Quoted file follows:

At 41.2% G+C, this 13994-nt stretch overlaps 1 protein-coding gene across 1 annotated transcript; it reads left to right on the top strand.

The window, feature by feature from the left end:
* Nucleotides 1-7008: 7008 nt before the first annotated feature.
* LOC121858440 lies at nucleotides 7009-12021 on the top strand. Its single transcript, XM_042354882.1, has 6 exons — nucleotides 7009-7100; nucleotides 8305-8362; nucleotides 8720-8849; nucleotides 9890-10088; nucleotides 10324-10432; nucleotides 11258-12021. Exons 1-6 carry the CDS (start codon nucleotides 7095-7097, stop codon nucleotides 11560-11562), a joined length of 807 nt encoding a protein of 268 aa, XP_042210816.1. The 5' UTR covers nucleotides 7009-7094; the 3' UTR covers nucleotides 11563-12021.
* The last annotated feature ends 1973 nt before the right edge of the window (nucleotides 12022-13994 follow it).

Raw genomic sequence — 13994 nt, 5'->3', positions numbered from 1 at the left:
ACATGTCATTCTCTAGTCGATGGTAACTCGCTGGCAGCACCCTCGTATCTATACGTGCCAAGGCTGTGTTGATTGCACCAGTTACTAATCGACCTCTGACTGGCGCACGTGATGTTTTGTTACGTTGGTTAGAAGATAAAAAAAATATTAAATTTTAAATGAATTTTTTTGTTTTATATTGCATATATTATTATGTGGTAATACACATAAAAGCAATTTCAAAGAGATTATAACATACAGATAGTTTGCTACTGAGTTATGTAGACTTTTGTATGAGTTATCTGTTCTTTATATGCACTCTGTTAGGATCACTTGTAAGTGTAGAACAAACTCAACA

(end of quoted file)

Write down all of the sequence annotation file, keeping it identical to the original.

At 41.2% G+C, this 13994-nt stretch overlaps 1 protein-coding gene across 1 annotated transcript; it reads left to right on the top strand.

The window, feature by feature from the left end:
* Nucleotides 1-7008: 7008 nt before the first annotated feature.
* LOC121858440 lies at nucleotides 7009-12021 on the top strand. Its single transcript, XM_042354882.1, has 6 exons — nucleotides 7009-7100; nucleotides 8305-8362; nucleotides 8720-8849; nucleotides 9890-10088; nucleotides 10324-10432; nucleotides 11258-12021. Exons 1-6 carry the CDS (start codon nucleotides 7095-7097, stop codon nucleotides 11560-11562), a joined length of 807 nt encoding a protein of 268 aa, XP_042210816.1. The 5' UTR covers nucleotides 7009-7094; the 3' UTR covers nucleotides 11563-12021.
* The last annotated feature ends 1973 nt before the right edge of the window (nucleotides 12022-13994 follow it).

Raw genomic sequence — 13994 nt, 5'->3', positions numbered from 1 at the left:
ACATGTCATTCTCTAGTCGATGGTAACTCGCTGGCAGCACCCTCGTATCTATACGTGCCAAGGCTGTGTTGATTGCACCAGTTACTAATCGACCTCTGACTGGCGCACGTGATGTTTTGTTACGTTGGTTAGAAGATAAAAAAAATATTAAATTTTAAATGAATTTTTTTGTTTTATATTGCATATATTATTATGTGGTAATACACATAAAAGCAATTTCAAAGAGATTATAACATACAGATAGTTTGCTACTGAGTTATGTAGACTTTTGTATGAGTTATCTGTTCTTTATATGCACTCTGTTAGGATCACTTGTAAGTGTAGAACAAACTCAACA